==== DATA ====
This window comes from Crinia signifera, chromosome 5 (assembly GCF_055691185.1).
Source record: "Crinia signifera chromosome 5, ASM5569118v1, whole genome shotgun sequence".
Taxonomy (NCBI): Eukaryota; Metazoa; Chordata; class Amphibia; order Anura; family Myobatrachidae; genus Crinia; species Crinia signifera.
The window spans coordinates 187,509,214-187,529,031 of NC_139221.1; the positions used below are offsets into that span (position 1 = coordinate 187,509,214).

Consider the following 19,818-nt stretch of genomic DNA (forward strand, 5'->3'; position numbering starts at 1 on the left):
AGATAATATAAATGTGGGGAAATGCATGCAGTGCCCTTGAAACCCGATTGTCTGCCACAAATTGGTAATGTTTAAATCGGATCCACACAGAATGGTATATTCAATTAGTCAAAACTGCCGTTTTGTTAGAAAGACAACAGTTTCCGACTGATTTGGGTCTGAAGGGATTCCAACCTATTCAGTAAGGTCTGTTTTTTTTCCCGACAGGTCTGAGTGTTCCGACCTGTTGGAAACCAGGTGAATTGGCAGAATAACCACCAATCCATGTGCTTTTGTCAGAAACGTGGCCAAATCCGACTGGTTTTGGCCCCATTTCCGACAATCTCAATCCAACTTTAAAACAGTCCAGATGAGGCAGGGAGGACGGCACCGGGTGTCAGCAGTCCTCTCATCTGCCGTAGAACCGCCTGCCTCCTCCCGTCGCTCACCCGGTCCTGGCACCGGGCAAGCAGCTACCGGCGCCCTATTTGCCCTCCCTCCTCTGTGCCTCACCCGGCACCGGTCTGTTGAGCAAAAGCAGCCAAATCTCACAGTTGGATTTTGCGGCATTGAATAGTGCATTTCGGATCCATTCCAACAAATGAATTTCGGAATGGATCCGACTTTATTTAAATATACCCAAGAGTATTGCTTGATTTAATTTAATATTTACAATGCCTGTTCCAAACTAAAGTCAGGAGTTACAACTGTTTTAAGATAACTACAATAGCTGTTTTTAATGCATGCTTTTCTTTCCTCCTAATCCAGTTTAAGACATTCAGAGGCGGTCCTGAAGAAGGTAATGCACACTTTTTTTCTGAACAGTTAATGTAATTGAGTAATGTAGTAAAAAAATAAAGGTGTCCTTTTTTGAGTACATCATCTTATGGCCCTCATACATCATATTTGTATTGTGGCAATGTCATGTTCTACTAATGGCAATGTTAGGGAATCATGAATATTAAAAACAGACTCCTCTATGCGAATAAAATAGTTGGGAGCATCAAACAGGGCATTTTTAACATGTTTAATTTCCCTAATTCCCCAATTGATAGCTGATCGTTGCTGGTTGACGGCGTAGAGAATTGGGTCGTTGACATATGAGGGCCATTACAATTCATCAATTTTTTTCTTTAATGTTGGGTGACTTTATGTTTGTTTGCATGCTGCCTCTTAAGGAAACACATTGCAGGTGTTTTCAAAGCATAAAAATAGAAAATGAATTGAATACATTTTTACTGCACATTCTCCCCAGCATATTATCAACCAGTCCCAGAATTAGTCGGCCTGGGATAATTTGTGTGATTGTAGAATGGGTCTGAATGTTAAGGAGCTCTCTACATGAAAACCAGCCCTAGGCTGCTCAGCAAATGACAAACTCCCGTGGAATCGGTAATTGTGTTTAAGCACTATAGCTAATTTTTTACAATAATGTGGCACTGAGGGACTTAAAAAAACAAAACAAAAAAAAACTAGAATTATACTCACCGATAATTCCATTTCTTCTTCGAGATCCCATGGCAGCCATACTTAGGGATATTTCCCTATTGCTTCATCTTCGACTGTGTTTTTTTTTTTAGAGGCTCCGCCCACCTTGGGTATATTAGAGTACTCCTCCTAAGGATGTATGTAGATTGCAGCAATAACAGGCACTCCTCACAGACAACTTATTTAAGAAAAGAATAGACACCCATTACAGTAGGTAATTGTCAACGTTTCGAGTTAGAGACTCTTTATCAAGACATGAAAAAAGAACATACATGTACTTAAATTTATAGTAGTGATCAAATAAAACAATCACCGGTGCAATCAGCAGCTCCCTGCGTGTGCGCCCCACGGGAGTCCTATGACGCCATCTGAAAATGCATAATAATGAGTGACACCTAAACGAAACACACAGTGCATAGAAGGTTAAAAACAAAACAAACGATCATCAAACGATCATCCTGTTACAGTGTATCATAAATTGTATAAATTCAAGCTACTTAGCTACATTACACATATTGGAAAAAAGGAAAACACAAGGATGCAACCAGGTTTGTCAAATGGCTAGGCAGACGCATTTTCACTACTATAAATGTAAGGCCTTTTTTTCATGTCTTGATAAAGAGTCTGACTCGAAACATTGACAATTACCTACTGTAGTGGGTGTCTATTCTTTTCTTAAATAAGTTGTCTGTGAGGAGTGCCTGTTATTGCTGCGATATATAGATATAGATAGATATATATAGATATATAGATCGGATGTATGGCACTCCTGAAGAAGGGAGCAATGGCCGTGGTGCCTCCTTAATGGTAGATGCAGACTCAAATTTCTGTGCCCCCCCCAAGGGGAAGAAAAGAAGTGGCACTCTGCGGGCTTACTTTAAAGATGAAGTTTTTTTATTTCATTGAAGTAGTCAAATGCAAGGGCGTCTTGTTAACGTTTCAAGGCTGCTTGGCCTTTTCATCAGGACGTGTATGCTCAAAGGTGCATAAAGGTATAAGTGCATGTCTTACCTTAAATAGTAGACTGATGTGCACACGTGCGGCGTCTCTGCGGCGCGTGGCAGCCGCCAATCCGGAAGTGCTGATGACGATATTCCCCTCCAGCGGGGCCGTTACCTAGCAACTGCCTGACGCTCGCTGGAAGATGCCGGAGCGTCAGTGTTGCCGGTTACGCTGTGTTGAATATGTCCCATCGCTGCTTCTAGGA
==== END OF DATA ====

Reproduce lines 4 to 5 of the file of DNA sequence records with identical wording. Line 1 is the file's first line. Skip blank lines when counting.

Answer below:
The window spans coordinates 187,509,214-187,529,031 of NC_139221.1; the positions used below are offsets into that span (position 1 = coordinate 187,509,214).

Consider the following 19,818-nt stretch of genomic DNA (forward strand, 5'->3'; position numbering starts at 1 on the left):